Historians who blame the hemp prohibition on politics and greed suggest that big industry moguls in collaboration with policy makers were motivated to eliminate competition in order to profit from new technology in petrochemicals, synthetic fuels, pharmaceuticals, timber, paper and plastics.
Whether merely coincidence or the result of a masterminded conspiracy, the fact is that hemp prohibition began at the height of the industrial revolution when: petrochemicals developed by Standard Oil were poised to replace hemp as a primary fuel source; synthetic pharmaceuticals would replace drugs made from cannabis; when DuPont patented nylon, polymers, synthetic textiles and sulfur dioxide, a toxic solvent that enables wood mulch to be made into paper; and publishing giant William Randolph Hearst owned vast timberlands that could provide low cost wood that, with DuPont’s sulfur dioxide, could replace hemp as a paper resource for his publishing empire.
At that time, the oil industry was booming with the discovery of new fossil fuel resources and invention of industrial new devices and technology to process synthetics. These events coincided with the invention of the decorticator, a high-volume machine designed to improve the rate of hemp production by automating the laborious process of separating long fibers from the cellulose herd. With that advantage, hemp had the potential to compete with the new synthetic “miracle fibers” entering the market. Hemp prohibition cleared the way for synthetics to secure a market for cording, textiles, dynamite, cellophane, composites and a host of other products conventionally made from hemp with practically no competition.
Not everyone buys into the conspiracy theories in the hemp debate. In a 2008 article titled “Debunking the Hemp Conspiracy Theory,” Steven Wishnia contends that theories about big-business conspiring to edge out competition are unsubstantiated. He noted that Hearst was one of the largest purchasers of paper in the early 1930s and didn’t need “hidden self-interest to trumpet fiendish menaces,” and that there was no financial connection between Hearst, DuPont and Standard Oil. About author and hemp activist Jack Herer he writes, “Herer more than anyone else revived the idea that the cannabis plant was useful for purposes besides getting high. Unfortunately, he’s completely wrong on this particular issue.” Unfortunately, Wishnia is wrong about that. Cannabis, hemp, is useful for at least 25,000 other purposes, according to Popular Mechanics.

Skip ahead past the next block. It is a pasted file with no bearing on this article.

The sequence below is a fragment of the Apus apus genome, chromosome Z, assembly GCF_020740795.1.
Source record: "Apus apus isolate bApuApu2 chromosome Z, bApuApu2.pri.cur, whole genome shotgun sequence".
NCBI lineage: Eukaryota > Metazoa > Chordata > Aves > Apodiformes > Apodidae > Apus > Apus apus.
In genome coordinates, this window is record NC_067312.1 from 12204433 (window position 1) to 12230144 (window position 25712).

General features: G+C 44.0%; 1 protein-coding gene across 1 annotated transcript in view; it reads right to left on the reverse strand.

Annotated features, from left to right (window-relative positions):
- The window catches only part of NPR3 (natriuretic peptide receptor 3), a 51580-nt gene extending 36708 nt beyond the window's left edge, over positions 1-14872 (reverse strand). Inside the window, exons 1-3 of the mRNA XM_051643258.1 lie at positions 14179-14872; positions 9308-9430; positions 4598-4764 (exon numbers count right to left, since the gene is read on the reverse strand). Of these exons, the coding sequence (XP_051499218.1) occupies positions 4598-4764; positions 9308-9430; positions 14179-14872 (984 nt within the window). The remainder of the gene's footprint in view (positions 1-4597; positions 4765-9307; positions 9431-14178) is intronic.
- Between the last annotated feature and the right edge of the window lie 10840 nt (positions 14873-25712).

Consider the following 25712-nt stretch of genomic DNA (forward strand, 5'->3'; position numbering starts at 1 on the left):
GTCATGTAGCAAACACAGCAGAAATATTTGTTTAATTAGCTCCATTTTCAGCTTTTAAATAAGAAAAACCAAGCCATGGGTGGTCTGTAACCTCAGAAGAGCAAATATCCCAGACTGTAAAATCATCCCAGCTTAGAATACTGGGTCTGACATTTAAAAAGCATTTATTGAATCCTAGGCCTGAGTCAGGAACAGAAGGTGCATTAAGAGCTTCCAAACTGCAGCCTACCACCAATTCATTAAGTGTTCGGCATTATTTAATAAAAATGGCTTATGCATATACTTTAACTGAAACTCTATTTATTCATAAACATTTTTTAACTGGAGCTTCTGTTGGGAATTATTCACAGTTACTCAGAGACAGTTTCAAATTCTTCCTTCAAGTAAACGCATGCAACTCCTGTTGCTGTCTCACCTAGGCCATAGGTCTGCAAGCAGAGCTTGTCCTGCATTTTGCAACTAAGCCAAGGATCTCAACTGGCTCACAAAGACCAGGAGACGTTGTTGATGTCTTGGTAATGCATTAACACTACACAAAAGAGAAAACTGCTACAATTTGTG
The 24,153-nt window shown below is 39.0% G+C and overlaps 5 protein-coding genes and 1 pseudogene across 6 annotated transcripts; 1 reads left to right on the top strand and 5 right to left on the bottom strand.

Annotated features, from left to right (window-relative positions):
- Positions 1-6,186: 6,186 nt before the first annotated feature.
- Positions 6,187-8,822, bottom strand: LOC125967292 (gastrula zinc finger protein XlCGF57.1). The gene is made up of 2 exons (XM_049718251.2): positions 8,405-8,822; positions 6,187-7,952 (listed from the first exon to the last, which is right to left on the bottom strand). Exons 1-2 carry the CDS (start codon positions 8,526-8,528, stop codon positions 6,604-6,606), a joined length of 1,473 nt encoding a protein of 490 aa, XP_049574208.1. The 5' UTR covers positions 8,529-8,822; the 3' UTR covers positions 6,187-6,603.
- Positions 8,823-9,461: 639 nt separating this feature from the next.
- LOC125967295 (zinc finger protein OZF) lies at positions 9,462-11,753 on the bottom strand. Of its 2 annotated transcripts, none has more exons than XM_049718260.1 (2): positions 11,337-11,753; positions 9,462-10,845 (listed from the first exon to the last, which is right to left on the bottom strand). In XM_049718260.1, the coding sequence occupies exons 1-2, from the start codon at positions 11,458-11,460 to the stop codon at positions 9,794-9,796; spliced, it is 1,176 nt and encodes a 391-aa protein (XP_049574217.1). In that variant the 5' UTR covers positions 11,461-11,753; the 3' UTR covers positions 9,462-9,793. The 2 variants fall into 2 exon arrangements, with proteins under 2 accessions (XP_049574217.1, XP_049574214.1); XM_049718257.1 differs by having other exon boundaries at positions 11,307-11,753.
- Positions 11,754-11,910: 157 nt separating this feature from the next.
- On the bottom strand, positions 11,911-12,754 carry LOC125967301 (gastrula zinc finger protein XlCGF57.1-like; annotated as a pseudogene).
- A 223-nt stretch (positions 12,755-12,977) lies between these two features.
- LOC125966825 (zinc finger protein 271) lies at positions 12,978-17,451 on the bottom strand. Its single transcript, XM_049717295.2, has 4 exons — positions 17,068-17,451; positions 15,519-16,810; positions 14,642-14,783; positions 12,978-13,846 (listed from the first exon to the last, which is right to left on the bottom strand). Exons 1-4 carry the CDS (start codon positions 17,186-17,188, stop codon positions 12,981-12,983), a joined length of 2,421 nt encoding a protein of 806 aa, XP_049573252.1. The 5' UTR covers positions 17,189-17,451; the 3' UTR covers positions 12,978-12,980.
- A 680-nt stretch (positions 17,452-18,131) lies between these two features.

Regardless of which point of view has more merit, the fact remains that the wholly sustainable, highly productive and profitable crop is illegal to grow, a fact that seems absurd when reason is applied. In 1969 the Supreme Court ruled that the Marijuana Tax Act of 1937 was unconstitutional because receipt of the required government tax stamp would automatically incriminate the grower. The ruling left the door open for Standard Oil heir, New York Governor Nelson Rockefeller to add hemp to the list of Schedule 1 Narcotics under the Controlled Substances Act of 1970. There it remained criminalized with harsh penalties for anyone caught growing it.
“We will not permit American farmers to grow hemp.” –Former U.S. Drug Czar, Gen. Barry McAffrey, 1999
Despite the fact that the 2016 Omnibus Spending bill passed by Congress in January prohibits the allocation of funds toward enforcing the hemp ban in states that have decriminalized it, hemp is still not legal for farmers to grow it nationwide. In fact, until such a time as the hemp species of the cannabis plant is removed from the list of Schedule 1 narcotics, Federal law still makes no distinction between a farmer growing industrial hemp and a drug lord growing its psychoactive cousin, marijuana.